I am new in debian and I'm trying to install mysql, But when I do these commands :

sudo apt-get update
sudo apt-get upgrade 
sudo apt-get install mysql-server 

then this error will come up :

Reading package lists... Done
Building dependency tree       
Reading state information... Done
Package mysql-server is not available, but is referred to by another package.
This may mean that the package is missing, has been obsoleted, or
is only available from another source

E: Package 'mysql-server' has no installation candidate

Plus when I use the command sudo apt-get update this error comes up :

Ign:8 https://repo.mysql.com/apt/debian/dists/buster/mysql-8.0/binary-amd64/Packages buster InRelease
Ign:9 https://repo.mysql.com/apt/debian/dists/buster/mysql-tools/binary-i386/Packages buster InRelease
Err:10 https://repo.mysql.com/apt/debian/dists/buster/mysql-8.0/binary-amd64/Packages buster Release
  Redirection from https to 'http://www.mysql.com/downloads/embargo.html' is forbidden [IP: 443]
Ign:11 http://ppa.launchpad.net/webupd8team/atom/ubuntu eoan InRelease                      
Err:12 https://repo.mysql.com/apt/debian/dists/buster/mysql-tools/binary-i386/Packages buster Release
  Redirection from https to 'http://www.mysql.com/downloads/embargo.html' is forbidden [IP: 443]
Err:13 http://ppa.launchpad.net/noobslab/apps/ubuntu eoan Release                           
  404  Not Found [IP: 80]

In Debian there's no MySql in the standard repositories. There's the equivalent of it named MariaDB with the corresponding package mariadb-server. As for the errors, you must have followed (I guess) some tutorial and introduced some mess in the repositories, which you most likely should clean up now. I'd try to find out what exactly has been added to the repository lists, what's been installed, and what should be removed now. You can get this info from your shell history and possibly the package management logs.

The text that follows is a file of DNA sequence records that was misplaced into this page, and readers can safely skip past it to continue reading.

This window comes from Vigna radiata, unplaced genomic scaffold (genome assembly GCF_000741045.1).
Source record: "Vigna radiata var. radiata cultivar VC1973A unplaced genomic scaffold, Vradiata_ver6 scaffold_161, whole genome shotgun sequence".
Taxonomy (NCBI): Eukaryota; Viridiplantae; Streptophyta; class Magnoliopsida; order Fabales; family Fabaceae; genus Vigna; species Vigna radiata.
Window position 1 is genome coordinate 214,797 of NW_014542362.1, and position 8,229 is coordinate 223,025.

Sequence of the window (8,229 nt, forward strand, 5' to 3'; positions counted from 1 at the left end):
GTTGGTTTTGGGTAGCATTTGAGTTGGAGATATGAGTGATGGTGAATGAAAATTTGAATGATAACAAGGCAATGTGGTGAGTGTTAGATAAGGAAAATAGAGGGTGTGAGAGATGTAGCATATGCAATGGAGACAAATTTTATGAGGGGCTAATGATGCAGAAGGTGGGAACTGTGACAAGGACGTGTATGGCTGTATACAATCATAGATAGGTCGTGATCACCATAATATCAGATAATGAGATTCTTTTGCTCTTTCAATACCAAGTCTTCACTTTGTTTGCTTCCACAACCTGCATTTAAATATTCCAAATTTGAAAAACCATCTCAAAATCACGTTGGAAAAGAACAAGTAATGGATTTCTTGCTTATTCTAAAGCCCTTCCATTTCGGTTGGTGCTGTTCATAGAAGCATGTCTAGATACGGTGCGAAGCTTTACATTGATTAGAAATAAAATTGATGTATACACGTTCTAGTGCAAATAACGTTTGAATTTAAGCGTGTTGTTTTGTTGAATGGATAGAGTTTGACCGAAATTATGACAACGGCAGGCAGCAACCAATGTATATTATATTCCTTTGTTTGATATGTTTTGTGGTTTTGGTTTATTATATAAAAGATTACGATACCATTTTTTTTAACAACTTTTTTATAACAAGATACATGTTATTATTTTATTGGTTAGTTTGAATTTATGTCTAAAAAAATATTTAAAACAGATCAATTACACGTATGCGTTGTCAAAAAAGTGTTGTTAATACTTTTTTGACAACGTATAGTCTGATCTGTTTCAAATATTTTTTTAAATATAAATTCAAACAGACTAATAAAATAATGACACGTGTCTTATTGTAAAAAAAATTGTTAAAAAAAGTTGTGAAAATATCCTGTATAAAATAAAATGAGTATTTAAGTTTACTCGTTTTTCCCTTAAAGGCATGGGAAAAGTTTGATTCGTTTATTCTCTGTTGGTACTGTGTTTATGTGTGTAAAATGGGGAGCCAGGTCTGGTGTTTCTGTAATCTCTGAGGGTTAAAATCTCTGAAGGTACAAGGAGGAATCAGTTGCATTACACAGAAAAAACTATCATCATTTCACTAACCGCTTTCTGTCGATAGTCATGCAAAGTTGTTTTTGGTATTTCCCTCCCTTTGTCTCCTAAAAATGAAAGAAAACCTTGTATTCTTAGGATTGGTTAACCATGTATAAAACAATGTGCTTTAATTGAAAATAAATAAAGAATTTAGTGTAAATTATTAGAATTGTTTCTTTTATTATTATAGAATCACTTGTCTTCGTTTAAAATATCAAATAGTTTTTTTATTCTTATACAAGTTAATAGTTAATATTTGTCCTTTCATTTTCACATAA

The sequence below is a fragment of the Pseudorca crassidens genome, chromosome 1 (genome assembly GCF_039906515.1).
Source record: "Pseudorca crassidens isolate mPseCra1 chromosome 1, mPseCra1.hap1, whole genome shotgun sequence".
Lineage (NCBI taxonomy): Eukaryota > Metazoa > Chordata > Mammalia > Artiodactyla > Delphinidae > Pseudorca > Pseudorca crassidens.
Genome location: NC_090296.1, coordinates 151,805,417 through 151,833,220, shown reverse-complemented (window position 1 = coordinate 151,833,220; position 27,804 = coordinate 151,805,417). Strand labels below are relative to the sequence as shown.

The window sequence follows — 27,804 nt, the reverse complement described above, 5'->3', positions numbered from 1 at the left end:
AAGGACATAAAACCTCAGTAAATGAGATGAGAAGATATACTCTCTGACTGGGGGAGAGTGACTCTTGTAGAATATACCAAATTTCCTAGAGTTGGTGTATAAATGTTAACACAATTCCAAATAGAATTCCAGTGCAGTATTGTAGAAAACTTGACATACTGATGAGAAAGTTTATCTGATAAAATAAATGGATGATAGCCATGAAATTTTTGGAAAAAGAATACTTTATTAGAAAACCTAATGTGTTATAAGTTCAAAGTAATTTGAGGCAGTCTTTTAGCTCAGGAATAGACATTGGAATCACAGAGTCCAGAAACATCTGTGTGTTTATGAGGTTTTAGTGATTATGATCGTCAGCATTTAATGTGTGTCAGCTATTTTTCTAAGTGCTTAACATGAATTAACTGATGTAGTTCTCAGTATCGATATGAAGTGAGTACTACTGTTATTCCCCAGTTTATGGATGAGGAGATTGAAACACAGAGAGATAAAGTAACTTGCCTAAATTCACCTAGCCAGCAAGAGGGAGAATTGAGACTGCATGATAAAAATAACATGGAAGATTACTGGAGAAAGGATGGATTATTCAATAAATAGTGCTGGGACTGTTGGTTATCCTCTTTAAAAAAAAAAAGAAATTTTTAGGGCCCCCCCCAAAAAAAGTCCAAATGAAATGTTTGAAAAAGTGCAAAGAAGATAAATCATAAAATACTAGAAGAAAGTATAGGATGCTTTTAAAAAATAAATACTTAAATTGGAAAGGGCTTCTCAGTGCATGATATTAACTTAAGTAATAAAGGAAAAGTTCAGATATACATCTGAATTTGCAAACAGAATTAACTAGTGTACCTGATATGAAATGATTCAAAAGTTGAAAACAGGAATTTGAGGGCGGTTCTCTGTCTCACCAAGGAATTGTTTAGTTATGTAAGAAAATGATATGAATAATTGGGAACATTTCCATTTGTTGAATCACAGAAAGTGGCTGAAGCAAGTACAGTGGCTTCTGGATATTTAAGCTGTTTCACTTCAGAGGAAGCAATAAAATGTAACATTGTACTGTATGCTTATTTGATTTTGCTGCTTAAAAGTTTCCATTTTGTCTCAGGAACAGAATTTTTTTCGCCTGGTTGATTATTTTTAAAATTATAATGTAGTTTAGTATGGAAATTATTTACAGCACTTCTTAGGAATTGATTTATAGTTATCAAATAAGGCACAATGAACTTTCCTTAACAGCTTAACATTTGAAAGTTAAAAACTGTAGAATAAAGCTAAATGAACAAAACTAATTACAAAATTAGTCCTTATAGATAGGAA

To give a more comprehensive answer, you might want to stick to MySql and install it from their installers, but make sure you really want to. This is a tougher way in comparison to the Debian's default MariaDB.

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  • How can I access to shell history and package manager logs ? – amirhosein Sep 11 '19 at 23:18
  • @amirhosein 1. Try the command history. 2. Check /var/log/apt and /var/log/dpkg. – user147505 Sep 11 '19 at 23:19
  • I think i removed some packages by using sudo apt --fix-broken install command. How can I find out which packages are lust to install them again? – amirhosein Sep 11 '19 at 23:21
  • @amirhosein If your Debian is next to new with no important data nor configurations and you can install a new one, you might think of reinstalling it... (Possibly after a backup too in case there's anything to back up.) – user147505 Sep 11 '19 at 23:22
  • I am new in linux and I have a project with a deadline that doesn't let me do that. plus I live in Iran and because of that I am banned from so many servers and services and I can't find a vpn connection that solve these issues. – amirhosein Sep 11 '19 at 23:25

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